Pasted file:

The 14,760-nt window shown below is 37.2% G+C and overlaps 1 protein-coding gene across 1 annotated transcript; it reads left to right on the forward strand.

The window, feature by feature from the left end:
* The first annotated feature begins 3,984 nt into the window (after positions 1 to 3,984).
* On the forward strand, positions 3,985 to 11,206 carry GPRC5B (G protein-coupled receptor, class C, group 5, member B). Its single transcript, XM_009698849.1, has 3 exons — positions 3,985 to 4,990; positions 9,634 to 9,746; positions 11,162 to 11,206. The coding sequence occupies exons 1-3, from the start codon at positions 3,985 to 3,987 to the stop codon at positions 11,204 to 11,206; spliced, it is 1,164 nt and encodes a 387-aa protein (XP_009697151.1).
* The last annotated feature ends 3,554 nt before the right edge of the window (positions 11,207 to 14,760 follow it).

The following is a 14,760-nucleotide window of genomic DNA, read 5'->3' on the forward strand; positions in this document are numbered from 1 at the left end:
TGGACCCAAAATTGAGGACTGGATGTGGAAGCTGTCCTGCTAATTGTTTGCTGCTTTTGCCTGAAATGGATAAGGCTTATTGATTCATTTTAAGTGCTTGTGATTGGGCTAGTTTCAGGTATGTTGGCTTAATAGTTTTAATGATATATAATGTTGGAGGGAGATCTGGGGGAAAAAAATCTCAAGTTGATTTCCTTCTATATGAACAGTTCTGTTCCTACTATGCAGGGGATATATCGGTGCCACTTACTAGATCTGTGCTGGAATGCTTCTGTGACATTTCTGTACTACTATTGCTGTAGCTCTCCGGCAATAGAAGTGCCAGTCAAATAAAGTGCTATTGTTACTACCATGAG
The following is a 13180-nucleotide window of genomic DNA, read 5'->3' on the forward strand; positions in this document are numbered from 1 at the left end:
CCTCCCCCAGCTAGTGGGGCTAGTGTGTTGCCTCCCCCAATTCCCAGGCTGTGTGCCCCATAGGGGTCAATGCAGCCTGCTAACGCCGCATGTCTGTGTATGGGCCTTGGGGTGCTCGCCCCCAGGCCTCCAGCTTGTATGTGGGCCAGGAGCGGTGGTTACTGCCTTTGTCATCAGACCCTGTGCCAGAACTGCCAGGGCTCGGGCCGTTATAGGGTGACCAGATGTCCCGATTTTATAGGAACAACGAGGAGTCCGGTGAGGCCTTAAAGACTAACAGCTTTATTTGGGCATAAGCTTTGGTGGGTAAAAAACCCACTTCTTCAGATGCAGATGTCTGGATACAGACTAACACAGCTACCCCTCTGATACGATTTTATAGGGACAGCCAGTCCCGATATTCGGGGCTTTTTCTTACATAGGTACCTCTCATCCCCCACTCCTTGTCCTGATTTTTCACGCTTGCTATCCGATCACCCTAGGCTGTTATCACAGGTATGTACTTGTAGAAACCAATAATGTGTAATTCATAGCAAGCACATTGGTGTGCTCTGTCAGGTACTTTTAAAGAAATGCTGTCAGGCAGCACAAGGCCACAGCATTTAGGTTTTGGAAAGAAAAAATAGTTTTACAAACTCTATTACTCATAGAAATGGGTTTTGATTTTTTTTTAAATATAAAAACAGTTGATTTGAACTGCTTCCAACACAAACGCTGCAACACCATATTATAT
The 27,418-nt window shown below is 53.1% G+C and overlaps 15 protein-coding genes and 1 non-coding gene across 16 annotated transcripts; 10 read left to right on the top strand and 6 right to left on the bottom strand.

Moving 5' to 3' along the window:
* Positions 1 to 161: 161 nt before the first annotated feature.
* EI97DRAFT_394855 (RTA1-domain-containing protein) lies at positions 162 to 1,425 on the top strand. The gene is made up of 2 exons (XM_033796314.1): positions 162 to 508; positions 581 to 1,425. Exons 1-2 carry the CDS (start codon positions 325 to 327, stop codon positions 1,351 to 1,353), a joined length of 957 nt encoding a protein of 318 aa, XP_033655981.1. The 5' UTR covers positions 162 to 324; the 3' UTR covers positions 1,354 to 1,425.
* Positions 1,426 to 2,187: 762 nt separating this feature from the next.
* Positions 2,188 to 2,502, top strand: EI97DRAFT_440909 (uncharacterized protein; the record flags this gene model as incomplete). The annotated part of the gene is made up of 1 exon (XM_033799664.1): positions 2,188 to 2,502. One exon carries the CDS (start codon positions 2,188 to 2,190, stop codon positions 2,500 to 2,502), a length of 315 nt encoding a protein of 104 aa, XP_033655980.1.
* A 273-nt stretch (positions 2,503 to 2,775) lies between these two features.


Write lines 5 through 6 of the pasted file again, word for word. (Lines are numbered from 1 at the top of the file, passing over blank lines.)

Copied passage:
* The last annotated feature ends 3,554 nt before the right edge of the window (positions 11,207 to 14,760 follow it).

The following is a 14,760-nucleotide window of genomic DNA, read 5'->3' on the forward strand; positions in this document are numbered from 1 at the left end: